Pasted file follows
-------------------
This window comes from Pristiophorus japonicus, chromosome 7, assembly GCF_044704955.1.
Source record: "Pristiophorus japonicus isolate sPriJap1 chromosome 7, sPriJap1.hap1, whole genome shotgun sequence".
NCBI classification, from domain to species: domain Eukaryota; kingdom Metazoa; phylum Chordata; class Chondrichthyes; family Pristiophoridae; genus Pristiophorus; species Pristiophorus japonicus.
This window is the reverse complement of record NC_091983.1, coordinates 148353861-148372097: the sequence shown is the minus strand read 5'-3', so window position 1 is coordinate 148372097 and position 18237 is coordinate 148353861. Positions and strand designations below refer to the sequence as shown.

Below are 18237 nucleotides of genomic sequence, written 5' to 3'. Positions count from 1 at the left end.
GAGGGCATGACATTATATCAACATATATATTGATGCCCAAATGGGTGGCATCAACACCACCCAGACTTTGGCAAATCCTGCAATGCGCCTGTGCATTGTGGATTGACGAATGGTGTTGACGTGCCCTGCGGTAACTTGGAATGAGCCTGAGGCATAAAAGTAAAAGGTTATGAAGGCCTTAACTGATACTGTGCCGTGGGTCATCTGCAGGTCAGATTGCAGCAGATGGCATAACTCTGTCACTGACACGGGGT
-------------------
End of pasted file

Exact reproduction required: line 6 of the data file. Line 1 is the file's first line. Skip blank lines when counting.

GAGGGCATGACATTATATCAACATATATATTGATGCCCAAATGGGTGGCATCAACACCACCCAGACTTTGGCAAATCCTGCAATGCGCCTGTGCATTGTGGATTGACGAATGGTGTTGACGTGCCCTGCGGTAACTTGGAATGAGCCTGAGGCATAAAAGTAAAAGGTTATGAAGGCCTTAACTGATACTGTGCCGTGGGTCATCTGCAGGTCAGATTGCAGCAGATGGCATAACTCTGTCACTGACACGGGGT